Flexible schedules in the workplace are a life saver for both the employer and employee. Not all positions/companies have the ability to make this work, Scot Cheben, Caregiving Answers. A Metlife study found that:

  • 33% of working women decreased work hours
  • 29% passed up a job promotion, training or assignment
  • 22% took a leave of absence
  • 20% switched from full-time to part-time employment
  • 16% quit their jobs

Caryn Isaacs, Get Health Help, offers the following examples of worthy programs and resources for family caregivers:

Under FMLA, children of aging parents may take up to 12 weeks of unpaid leave annually to care for parents who are experiencing health problems. Unfortunately, many individuals do not meet the FMLA requirements, and even if they do, long-term care needs often exceed the allotted 12 weeks. Many people struggle due to the reduced or absent paychecks when taking leave under FMLA.  Ben Mandelbaum, Senior-Planning.

America is waking up to the fact that family caregiving is costly and pain-FULL. A price tag exists for loss of work and increased healthcare costs for caregivers. Link that to the growing population and you have the perfect storm. Employers with EAPs reap “presenteeism”, cost-savings, and show support and value to employees. More can be done on state level to follow the federal FMLA. Change is driven by pocketbook pain: the government’s, the employer, or Insurance. Nancy Ruffner, NavigateNC.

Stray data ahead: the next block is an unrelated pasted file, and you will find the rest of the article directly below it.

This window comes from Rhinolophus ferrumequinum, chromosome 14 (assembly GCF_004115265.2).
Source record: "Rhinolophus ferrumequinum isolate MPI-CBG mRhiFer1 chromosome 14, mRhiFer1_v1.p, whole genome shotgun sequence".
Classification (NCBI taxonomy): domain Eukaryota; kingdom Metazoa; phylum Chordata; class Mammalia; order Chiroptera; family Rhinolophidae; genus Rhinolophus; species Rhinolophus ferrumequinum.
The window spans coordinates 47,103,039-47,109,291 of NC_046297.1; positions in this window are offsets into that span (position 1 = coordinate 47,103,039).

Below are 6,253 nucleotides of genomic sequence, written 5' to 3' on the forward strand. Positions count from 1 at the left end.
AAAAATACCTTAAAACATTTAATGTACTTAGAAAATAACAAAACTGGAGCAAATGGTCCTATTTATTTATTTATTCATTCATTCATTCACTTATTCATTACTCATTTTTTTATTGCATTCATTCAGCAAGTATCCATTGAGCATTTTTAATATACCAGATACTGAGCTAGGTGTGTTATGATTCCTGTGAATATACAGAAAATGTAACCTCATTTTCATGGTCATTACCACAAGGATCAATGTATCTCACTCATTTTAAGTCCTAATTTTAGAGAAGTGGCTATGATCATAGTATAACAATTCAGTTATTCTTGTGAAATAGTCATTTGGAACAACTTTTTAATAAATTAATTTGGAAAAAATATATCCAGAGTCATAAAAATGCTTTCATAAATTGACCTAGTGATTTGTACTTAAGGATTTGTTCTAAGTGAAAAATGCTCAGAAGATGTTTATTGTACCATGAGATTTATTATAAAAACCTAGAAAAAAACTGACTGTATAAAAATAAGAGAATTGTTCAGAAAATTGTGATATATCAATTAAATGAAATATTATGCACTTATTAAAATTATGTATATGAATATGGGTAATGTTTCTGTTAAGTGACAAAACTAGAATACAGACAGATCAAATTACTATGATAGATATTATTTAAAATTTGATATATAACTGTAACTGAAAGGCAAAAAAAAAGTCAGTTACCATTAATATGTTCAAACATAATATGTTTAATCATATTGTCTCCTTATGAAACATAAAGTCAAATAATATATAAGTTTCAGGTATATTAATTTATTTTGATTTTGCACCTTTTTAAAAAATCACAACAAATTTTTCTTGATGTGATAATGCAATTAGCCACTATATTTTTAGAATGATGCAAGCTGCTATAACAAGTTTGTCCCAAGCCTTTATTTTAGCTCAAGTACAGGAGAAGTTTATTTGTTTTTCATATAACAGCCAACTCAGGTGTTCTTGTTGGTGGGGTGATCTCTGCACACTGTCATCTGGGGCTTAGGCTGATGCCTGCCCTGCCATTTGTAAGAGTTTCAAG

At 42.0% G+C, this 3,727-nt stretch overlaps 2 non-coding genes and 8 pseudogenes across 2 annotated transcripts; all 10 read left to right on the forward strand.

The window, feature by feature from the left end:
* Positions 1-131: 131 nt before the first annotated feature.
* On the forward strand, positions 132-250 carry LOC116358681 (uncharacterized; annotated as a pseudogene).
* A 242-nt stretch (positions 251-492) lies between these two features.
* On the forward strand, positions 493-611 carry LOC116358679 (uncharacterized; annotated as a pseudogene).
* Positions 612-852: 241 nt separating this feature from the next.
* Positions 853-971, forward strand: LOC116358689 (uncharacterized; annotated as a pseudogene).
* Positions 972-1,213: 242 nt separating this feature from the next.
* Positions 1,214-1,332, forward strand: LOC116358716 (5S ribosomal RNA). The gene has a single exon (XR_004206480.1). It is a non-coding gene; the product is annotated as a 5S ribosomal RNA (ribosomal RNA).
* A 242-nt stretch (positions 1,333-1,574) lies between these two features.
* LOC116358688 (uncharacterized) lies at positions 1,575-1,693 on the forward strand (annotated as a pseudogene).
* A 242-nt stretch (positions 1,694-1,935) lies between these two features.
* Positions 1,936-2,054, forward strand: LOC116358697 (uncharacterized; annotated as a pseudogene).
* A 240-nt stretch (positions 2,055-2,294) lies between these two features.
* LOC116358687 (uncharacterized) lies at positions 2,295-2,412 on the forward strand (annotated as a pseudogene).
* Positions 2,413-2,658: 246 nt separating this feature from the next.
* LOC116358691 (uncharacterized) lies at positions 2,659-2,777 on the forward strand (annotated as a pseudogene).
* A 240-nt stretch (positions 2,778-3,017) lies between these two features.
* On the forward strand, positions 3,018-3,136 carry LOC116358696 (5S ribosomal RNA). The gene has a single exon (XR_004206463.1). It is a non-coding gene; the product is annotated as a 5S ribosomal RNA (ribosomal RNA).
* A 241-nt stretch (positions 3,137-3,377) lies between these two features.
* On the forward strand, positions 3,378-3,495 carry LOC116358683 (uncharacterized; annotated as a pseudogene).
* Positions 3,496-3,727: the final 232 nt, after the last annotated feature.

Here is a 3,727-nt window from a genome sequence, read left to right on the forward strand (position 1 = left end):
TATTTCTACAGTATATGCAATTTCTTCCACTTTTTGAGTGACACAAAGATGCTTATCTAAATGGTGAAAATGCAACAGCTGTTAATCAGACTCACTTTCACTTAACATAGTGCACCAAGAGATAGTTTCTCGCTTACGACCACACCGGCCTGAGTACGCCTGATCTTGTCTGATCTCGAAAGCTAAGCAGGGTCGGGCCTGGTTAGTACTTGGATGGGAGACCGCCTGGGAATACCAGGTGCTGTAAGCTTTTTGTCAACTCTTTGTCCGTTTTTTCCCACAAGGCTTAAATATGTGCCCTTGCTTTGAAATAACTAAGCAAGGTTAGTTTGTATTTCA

About Carol Marak 

Carol Marak is a senior and family caregiver advocate. She is the editor for and writes for many online publications offering information on current aging trends and help. She helped publish America has a Major Misconception on Aging, a report to help consumers plan for long-term care.

Carol Marak’s background includes caregiving for her parents and has first-hand experience in helping her father who lived with Alzheimer’s disease. She understands the dilemma family members encounter when caring for a relative and working a full-time job.

Ms. Marak has published more than 200 professional articles for health care websites, blogs and newsletters. She became a full-time freelancer in 2006 and has been interviewed by reporters.

Though senior care is her area of expertise and greatest passion, Carol has written and edited branded content, articles, company profiles and product brochures. Carol has a BS in Behavioral Sciences and Criminology from Sam Houston State University in Texas.

April 7, 2016 - Posted by | Uncategorized